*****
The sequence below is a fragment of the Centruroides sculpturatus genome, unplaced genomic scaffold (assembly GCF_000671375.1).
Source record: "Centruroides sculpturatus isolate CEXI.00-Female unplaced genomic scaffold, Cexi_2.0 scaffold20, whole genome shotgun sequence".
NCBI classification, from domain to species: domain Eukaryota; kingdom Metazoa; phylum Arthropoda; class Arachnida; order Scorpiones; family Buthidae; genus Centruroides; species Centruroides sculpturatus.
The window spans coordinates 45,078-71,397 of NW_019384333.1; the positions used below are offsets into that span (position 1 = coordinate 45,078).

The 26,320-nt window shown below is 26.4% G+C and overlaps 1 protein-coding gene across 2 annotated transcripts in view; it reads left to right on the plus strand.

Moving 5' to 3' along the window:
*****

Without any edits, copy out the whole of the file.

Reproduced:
The sequence below is a fragment of the Centruroides sculpturatus genome, unplaced genomic scaffold (assembly GCF_000671375.1).
Source record: "Centruroides sculpturatus isolate CEXI.00-Female unplaced genomic scaffold, Cexi_2.0 scaffold20, whole genome shotgun sequence".
NCBI classification, from domain to species: domain Eukaryota; kingdom Metazoa; phylum Arthropoda; class Arachnida; order Scorpiones; family Buthidae; genus Centruroides; species Centruroides sculpturatus.
The window spans coordinates 45,078-71,397 of NW_019384333.1; the positions used below are offsets into that span (position 1 = coordinate 45,078).

The 26,320-nt window shown below is 26.4% G+C and overlaps 1 protein-coding gene across 2 annotated transcripts in view; it reads left to right on the plus strand.

Moving 5' to 3' along the window: